Other VC firms on the prowl for investments include Louisville-based Chrysalis Ventures and Memphis-based SSM Ventures. Chrysalis was started by former Humana Chairman David Jones. Meanwhile, Memphis-based SSM has a local connection through the recent addition of VC veterans Larry Coleman and Dave Swenson to their ranks as partners.
Insiders say that local VC firm Claritas Capital is starting a mezzanine fund and has hired Burton Harvey from Morgan Keegan to bolster their efforts. Aside from Morgan Keegan, Harvey worked for Finova Mezzanine Capital (formerly Sirrom). Started by former Richland Ventures exec John Chadwick and former Massey Burch exec Don McClemore, Claritas has funded 27 companies. Among their locally based healthcare investments are Surgical Health Group, Physicians Capital, DigiScript and HCCA Intl.
DEALS IN PLAY
Speaking of money, word has it that former Healthways exec Justin Lanning is on the prowl for investments for his new company Credence Health. Lanning is looking to raise between half a million dollars and $1.5 million. According to its website, Credence Health is a “global leader in surgical quality improvement.” There are some heavy hitters involved with Credence Health, including Board Chair Steven Geringer, who sits on the executive board of new local VC player Cressey and Co. Lanning, meanwhile, is President and CEO of Credence. At Healthways, he served as Value Assurance Leader. (We will leave that to you to figure out what that means.)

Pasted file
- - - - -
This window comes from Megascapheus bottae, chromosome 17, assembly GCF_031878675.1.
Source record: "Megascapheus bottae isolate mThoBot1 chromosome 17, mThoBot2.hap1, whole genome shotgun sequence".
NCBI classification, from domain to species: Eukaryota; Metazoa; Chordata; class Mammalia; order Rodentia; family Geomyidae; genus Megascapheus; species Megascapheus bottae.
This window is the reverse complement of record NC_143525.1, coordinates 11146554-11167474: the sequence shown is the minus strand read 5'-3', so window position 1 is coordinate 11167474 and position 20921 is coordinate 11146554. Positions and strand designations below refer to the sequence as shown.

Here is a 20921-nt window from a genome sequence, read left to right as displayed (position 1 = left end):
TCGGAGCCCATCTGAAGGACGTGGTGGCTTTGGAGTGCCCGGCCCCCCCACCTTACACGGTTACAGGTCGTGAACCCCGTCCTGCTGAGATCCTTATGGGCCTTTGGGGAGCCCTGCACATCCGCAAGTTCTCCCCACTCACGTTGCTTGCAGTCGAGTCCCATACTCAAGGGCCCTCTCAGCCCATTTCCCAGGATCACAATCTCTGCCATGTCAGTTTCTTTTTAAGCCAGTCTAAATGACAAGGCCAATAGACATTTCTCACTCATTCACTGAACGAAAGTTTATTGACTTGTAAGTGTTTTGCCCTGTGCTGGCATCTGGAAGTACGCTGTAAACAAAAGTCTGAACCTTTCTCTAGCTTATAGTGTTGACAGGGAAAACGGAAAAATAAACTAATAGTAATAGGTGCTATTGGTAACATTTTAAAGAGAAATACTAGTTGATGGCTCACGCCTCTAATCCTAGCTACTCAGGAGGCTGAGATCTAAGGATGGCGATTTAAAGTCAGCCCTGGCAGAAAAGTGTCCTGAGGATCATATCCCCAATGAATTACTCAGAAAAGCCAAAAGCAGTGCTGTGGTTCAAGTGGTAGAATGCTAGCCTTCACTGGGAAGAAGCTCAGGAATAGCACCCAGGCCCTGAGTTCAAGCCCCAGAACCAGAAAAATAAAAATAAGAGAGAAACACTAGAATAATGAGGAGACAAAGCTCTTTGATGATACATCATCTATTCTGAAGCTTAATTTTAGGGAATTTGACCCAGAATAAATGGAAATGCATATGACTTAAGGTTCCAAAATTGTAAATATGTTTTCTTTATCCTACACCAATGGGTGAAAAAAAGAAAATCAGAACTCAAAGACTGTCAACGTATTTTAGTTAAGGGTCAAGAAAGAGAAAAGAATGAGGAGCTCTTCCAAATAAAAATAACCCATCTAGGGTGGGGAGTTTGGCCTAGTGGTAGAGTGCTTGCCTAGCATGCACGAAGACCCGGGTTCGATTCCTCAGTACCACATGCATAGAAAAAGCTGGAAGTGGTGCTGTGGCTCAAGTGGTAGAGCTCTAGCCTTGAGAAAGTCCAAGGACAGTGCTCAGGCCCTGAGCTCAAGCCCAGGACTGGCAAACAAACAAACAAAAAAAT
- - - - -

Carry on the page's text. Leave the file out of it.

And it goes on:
Jerry Tannenbaum’s latest venture Diversified Specialty Institutes, which now operates more than 100 dialysis centers, is shutting down its Bucks County, Penn., specialty hospital. A “Comprehensive Breast Cancer Institute,” the facility couldn’t attract enough patients to cover their costs. DSI, which also specializes in plastic surgery centers, is the same crew that Tannenbaum has started numerous companies with over the years. (RenCorp and NNA) Interestingly, the company’s web site says Tannenbaum is Chairman of the board. Leif Murphy, who worked with the group at National Nephrology Associates, is now listed as the company’s President and CEO. Murphy has held senior level financial positions at HealthSouth, Renal Care Group and most recently pharmacy benefit manager CareMark.
Being the source on all things deemed hot topics in healthcare, Jarrard Inc., along with Workplace Partners Communications, Old Town Alexandria, Va., and IRI Consultants, Detroit, Mich., are hosting a seminar on Labor Unions and Healthcare on February 12 at the Marriott in Cool Springs. With more than $450 million invested in the recent election, sweeping legislation on the horizon and record success with organizing drives, labor unions have deemed healthcare and hospitals their targets for the foreseeable future. Our seminar will provide key insights on this topic, ranging from a CEO case study to labor communications to a legal panel overview of the Employee Free Choice Act. To learn more or to register, please click here http://www.jarrardworkplacestrategies.com/